The making an appearance factor has the same basic effect as time dilution, and of course occurs when the event or the attendance-base lends itself to briefer party visits. Either people are making their obligatory stopover before leaving to sleep/take care of kids/return to their lairs of introversion, or they are popular kids doing what popular kids do: party hop.

For example, take a look at this:

Screen Shot 2015-04-16 at 10.22.32 AM

What is this? More maybes than going?? What is the meaning of this anomaly?

The desperation index seems high, but actually what is going on here is that a popular person has invited his very popular friends and, oh, wow, they’ll make it if they can, they really hope so. Looks delightful, I so want to be there, xoxo.

Umm, eff yes I’m going. No, not to brush against popularity and hope it rubs off on me, but because attending an event where dynamic, gregarious people are coming and going as they make their Saturday-night rounds is a revolving door of delight for me.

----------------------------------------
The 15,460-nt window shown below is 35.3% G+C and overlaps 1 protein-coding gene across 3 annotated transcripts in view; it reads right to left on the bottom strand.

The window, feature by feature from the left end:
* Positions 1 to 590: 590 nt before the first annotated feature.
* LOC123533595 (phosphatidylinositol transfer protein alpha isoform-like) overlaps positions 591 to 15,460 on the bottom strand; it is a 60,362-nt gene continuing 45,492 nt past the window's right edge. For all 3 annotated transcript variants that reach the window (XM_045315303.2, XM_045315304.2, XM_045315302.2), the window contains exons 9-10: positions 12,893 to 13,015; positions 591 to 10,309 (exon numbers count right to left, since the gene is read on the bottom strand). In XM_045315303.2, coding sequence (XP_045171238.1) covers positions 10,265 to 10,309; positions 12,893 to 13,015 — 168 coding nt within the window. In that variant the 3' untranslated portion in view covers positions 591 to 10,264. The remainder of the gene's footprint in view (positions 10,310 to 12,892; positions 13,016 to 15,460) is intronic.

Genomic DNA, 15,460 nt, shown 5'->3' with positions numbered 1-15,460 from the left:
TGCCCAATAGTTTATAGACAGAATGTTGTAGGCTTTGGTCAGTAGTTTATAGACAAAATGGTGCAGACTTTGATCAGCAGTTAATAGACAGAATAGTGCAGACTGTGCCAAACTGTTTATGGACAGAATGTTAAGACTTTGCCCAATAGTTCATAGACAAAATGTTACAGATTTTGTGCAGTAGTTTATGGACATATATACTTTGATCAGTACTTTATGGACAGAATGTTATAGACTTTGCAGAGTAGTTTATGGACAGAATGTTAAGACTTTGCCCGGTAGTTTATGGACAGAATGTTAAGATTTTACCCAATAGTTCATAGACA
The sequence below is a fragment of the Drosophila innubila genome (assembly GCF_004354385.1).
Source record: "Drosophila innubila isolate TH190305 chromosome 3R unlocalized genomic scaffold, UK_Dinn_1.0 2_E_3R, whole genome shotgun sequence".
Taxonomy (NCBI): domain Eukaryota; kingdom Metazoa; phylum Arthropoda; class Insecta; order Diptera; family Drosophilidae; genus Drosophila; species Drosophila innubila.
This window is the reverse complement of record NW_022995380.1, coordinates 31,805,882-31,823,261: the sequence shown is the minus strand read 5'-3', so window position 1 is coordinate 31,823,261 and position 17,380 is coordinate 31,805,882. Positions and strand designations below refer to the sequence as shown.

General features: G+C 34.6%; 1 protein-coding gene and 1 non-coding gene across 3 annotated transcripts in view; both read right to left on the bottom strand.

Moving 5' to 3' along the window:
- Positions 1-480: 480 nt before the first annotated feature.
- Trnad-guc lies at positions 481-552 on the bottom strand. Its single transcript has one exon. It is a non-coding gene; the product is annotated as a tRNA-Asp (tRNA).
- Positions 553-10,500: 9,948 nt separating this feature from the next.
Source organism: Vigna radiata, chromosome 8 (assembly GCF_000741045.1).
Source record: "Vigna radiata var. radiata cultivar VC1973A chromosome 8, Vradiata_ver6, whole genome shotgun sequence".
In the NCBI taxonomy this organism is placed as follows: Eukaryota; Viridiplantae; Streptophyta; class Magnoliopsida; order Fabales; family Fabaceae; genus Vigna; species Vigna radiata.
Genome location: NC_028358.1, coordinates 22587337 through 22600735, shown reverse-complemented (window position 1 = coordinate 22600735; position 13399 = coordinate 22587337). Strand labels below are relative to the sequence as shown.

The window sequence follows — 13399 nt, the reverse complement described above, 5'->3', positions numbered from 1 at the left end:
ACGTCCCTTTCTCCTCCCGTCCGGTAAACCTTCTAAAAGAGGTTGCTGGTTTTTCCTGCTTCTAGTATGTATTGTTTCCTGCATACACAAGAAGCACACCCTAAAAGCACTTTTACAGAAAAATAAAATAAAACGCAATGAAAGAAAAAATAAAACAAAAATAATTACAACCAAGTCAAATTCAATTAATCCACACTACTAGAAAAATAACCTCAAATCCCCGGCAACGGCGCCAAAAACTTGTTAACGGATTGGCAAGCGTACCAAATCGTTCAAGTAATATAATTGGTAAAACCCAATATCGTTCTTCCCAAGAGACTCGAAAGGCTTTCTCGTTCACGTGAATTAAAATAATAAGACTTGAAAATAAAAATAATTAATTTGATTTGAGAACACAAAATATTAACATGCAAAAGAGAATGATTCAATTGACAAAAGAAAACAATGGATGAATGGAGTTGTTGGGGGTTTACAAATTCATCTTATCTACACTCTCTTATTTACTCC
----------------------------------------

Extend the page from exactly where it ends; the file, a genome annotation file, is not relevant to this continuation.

Many of those 97 weren’t sure they could commit to even a maybe, or swiped yet another Facebook invite out of their mobile notifications, but still found the event when they were buzzing around town on party night looking for the next bit of excitement. And many of those 30 did, in fact, make their appearances.

My Weird Friends

This is why I’m writing this. I am all mixed up. When I throw parties with my best friends, at my house, the math just doesn’t work. Here’s what I see:

Screen Shot 2015-04-16 at 10.25.07 AM

Desperation index makes sense. I’ve invited only my best friends. But actual attendance was somewhere around 30.

It seems like all goings go, and most maybes make it, and the rest of my weirdo friends who totally ignore their Facebooks somehow get the memo that there’s something happening tonight, come over.

Love you kids <3

Cases I haven’t Examined

Here are party-types I haven’t examined because I don’t friggin go to them:

  • Baby showers
  • Weddings
  • Fundraisers that are really fundraiser-y
  • Most board game nights
  • Movie nights
  • Video game nights
  • Gender-themed parties (such as “battle of the sexes” or pearl/tie parties) that aren’t awesomely queer and/or subversive
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You’re not introverted, you just have problems

Based on Eysenck's personality theory (I didn't make this up) -- click for larger view.

Based on Eysenck’s personality theory (I didn’t make this up) — click for larger view.